WCRI’s latest report on physician dispensing confirms what we weary soldiers have known for years; the physician dispensing industry is way better at figuring out how to screw employers and taxpayers than workers’ comp payers and regulators are at stopping them.
We’ve tried eliminating the upcharge for repackaged drugs; they came up with custom-manufactured medications.
Here’s the summary from WCRI:
the mechanism involves the creation of an opportunity to assign a much higher AWP to these new-strength and new-formulation products. Consider cyclobenzaprine HCL (a muscle relaxant), for which the most common strengths are 5 milligrams and 10 milligrams. If a new strength of 7.5 milligrams comes to market and the original manufacturer of that new strength sets a new AWP, this AWP could be much higher than the AWPs set by the original manufacturers for the existing 5- and 10-milligram strengths. These new strengths and formulation, almost all dispensed by physicians, are labeled as drugs made by generic manufacturers, not repackagers, and therefore, are not subject to the new reimbursement rules targeting physician-dispensed repackaged drugs.
Shockingly, Florida and California, two states that have attempted to control doc-dispensed drug costs with a repackaged drug cost cap have seen these “new” drugs become the most popular versions of the drug – and the most costly, with an average price of $3.01 per pill compared to $0.38 for the “regular” formulations.
Why has this 7.5mg version become so popular?
Is it better than 5mg or 10mg versions?
Of course not.
Make no mistake, these dispensing docs – and the industry that supports them, are quite clear about the money.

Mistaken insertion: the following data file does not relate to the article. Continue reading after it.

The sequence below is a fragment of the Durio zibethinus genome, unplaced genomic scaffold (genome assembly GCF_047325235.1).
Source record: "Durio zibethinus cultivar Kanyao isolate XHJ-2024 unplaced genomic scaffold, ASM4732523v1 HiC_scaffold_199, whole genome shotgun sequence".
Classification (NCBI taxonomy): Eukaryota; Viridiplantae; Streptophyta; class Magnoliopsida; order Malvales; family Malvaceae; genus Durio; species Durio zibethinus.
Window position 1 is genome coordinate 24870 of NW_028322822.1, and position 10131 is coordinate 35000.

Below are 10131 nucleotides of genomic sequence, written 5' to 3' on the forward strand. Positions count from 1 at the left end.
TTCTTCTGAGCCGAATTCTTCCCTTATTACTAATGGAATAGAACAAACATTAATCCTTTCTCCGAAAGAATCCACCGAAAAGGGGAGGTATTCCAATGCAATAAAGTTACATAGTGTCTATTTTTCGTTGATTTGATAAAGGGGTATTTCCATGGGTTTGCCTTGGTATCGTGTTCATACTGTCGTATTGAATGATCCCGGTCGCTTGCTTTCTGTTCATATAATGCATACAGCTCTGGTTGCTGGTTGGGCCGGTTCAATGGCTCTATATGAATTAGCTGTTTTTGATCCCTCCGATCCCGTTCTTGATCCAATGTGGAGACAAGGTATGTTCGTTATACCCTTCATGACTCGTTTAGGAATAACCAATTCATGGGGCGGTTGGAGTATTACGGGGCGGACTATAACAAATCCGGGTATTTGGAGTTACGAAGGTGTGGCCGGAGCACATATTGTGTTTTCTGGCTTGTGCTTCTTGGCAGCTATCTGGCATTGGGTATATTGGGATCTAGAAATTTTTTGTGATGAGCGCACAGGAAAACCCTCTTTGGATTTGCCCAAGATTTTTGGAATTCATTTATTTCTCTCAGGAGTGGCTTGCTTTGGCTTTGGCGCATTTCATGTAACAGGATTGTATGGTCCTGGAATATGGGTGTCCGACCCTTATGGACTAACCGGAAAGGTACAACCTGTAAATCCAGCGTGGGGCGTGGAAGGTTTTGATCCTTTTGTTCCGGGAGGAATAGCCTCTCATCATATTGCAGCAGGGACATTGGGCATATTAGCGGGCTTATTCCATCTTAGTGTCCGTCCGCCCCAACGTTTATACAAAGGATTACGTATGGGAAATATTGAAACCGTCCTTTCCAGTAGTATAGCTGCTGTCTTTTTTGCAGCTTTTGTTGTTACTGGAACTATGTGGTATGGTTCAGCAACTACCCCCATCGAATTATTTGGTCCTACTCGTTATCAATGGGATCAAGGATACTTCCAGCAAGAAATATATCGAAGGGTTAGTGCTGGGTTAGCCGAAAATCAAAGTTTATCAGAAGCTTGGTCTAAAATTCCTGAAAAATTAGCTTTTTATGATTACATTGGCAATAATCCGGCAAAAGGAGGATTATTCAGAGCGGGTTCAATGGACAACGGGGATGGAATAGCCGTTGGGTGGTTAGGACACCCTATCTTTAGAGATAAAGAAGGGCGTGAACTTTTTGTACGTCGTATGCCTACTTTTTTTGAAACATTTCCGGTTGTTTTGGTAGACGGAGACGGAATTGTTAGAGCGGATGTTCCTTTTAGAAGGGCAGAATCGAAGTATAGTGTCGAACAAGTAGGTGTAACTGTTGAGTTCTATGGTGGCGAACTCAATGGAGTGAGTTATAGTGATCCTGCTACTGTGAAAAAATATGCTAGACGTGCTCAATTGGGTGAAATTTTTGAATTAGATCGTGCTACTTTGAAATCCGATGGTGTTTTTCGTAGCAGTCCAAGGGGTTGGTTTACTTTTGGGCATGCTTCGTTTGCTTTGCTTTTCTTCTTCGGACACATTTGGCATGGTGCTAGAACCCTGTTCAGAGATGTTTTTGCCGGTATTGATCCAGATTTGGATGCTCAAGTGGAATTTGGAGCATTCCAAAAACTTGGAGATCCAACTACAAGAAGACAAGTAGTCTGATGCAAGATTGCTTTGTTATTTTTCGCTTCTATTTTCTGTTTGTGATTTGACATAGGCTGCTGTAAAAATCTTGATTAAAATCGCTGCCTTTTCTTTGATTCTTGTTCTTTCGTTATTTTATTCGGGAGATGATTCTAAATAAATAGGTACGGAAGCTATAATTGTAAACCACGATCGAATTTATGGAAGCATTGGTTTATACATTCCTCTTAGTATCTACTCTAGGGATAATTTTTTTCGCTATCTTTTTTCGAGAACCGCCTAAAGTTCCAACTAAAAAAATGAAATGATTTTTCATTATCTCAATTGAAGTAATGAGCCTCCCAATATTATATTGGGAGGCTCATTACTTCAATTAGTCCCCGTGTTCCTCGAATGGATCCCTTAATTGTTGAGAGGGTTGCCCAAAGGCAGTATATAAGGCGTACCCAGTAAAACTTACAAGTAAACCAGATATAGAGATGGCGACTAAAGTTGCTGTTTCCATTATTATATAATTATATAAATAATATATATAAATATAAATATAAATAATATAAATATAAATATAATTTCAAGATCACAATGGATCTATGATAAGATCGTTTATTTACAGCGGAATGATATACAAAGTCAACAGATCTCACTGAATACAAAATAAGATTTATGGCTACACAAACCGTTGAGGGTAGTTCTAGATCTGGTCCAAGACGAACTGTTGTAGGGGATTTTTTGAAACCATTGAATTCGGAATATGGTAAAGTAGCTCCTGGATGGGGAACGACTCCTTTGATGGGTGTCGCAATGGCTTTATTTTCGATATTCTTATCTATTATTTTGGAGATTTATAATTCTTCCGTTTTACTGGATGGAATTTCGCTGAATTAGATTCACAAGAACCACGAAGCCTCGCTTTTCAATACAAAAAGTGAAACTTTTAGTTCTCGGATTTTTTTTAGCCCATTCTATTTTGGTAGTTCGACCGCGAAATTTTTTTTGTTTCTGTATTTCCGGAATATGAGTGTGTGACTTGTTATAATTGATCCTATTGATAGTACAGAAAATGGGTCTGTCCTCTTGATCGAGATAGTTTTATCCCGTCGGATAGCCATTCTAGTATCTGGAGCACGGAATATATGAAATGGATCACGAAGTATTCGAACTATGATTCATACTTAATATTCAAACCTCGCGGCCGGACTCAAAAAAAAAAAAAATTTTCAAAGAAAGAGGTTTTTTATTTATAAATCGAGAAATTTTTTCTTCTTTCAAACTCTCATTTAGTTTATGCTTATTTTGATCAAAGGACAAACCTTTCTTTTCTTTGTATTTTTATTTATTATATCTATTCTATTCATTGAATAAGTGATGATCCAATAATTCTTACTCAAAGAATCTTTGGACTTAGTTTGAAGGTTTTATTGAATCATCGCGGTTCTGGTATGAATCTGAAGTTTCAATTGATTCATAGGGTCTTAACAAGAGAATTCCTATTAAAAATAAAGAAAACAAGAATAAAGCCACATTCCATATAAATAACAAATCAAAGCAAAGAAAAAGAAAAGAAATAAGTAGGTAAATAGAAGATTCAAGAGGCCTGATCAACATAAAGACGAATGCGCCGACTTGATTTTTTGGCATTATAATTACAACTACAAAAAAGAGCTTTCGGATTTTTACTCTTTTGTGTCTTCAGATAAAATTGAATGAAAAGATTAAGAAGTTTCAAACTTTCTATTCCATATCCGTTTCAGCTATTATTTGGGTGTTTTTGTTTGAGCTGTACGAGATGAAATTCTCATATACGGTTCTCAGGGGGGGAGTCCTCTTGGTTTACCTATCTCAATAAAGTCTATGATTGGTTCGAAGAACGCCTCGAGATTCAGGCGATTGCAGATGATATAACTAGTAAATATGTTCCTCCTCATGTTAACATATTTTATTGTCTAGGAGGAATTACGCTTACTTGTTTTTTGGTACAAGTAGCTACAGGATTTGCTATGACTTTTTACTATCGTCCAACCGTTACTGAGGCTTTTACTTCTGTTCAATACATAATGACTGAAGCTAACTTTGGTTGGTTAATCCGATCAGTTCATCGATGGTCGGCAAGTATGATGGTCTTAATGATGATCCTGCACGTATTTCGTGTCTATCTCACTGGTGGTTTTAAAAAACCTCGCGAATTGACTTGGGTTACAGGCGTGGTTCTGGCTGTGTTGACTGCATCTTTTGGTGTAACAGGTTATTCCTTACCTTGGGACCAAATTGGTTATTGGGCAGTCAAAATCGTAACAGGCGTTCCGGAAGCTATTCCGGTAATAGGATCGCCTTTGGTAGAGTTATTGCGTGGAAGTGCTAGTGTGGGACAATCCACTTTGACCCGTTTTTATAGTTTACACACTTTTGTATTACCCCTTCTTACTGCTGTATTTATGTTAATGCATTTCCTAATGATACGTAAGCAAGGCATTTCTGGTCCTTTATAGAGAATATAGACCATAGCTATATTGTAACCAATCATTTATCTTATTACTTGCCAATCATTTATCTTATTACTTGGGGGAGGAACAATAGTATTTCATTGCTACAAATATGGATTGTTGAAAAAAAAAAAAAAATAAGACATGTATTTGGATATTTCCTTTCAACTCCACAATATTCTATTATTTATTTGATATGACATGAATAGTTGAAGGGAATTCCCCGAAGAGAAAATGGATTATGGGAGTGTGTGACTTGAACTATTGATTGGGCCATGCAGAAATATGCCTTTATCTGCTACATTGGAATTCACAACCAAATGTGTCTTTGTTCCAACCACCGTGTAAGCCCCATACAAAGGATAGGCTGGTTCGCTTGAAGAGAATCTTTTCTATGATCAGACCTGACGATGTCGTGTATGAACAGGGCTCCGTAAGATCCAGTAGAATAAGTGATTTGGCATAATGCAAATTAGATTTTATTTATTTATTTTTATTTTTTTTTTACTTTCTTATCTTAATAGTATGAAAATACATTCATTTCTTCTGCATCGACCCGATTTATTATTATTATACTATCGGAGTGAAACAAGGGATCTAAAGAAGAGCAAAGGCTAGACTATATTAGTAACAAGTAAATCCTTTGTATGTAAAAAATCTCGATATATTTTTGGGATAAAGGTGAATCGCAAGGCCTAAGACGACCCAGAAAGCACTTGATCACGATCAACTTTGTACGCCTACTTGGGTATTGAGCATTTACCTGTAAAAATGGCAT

WCRI used data from 2 years ago; if anything it’s way worse now.
The solution is both simple in concept and difficult in execution. Enable employer direction to pharmacies, a situation that currently exists in NY and MN (and in some cases in CA as well).
Yes, limiting doc dispensing to the first few days helps – legislation in IN and PA has been quite helpful in limiting the shameless profiteering of corrupt docs. However, the dispensing industry is quite creative in coming up with ways to circumvent regulations; don’t be surprised if:
- docs rent a corner of their office to a “pharmacy”, and/or
- docs get ownership in a pharmacy down the hall, and/or
- companies are setting up vending machine-like dispensaries in medical office buildings
In fact, these all – and likely other maneuvers – are already operating in many states. As I noted a year ago, these bad actors “will find any loophole, whether in a states’ pharmacy licensing process, medical board regulation, work comp statute or scope of practice to find a way to continue screwing employers and taxpayers.”
Because that is precisely what they are doing.
What does this mean for you?
It is long past time to stop playing nice.